The hon. Gentleman has also expressed concern about staff involvement, particularly regarding Gemini housing association, and he has recently asked a number of parliamentary questions covering operational matters of this sort. Those are, quite rightly, a matter for Scottish Homes and I have replied to the hon. Gentleman saying that I have asked the chairman to write to him on those issues. On the specific point of conflict of interest and continuity of employment, Scottish Homes operates a code of conduct designed to eliminate such conflicts. It is expected that under existing employment legislation Scottish Homes staff would be offered continuity of employment regardless of who may be the successful bidder.
Lord James Douglas-Hamilton: I am just coming to that point. To avoid any conflict of interest, staff are required to state clearly to interested parties when they are acting on behalf of an organisation involved in developing proposals of Scottish Homes and not as representatives of Scottish Homes. In some circumstances, secondment of staff will be considered.
The hon. Gentleman mentioned management bids. It has been brought to my attention that, of the 18 proposals for transfer that have been approved by the Secretary of State, only one has involved a management bid. Scottish Homes' procedures ensure that all bids are treated objectively and even- handedly. The important point is that tenants should be aware of all options open to them and, ultimately, it is and will be for tenants to choose.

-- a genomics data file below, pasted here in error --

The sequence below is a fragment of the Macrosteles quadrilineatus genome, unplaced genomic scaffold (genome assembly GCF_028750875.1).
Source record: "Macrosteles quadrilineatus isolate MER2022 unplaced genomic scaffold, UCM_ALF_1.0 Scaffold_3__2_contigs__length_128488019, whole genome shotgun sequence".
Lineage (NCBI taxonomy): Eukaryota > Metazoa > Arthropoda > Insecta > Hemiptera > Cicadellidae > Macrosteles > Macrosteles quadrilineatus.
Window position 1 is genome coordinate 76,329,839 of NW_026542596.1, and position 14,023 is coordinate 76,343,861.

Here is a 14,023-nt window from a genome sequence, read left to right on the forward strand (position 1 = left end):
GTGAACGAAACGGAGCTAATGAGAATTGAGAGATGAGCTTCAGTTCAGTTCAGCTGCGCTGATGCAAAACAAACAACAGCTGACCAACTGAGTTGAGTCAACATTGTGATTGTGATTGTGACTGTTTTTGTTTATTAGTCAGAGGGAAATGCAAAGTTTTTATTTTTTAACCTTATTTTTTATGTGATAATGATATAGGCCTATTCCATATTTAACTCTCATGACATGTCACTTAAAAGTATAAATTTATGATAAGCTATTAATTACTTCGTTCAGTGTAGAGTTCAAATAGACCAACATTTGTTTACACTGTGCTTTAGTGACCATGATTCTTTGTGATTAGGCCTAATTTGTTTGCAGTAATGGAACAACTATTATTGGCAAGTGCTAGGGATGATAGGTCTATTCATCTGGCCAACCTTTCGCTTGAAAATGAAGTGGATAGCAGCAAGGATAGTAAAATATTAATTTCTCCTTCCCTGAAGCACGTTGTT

On the question of the initial disposal of Scottish Homes stock and subsequent resale--which would require the consent of Scottish Homes--the presumption is that all costs will be met by private finance.
With regard to rental policies, it is expected that tenants will transfer at their existing rent and will be fully aware of the rental regime proposed by the alternative landlord. This will be covered by tenancy agreements. The tenants will be aware of the terms of those agreements before the ballot. Scottish Homes will ensure through contractual arrangements that rental increases cannot be in excess of proposals put to tenants without its consent. Individual subsidies are, of course, available to tenants through housing benefit, of which £800 million is paid in Scotland.
The hon. Gentleman mentioned multi-storey flats. Scottish Homes is looking to mix multi-storeys with other traditional stock to make the housing package more attractive to lenders.
I appreciate the point made by the hon. Gentleman about the responsibility that tenants face when forming new organisations to take on a landlord role. However, Scottish Homes provides financial support to tenants to undertake training in housing management which is provided by staff from the Scottish Federation of Housing Associations.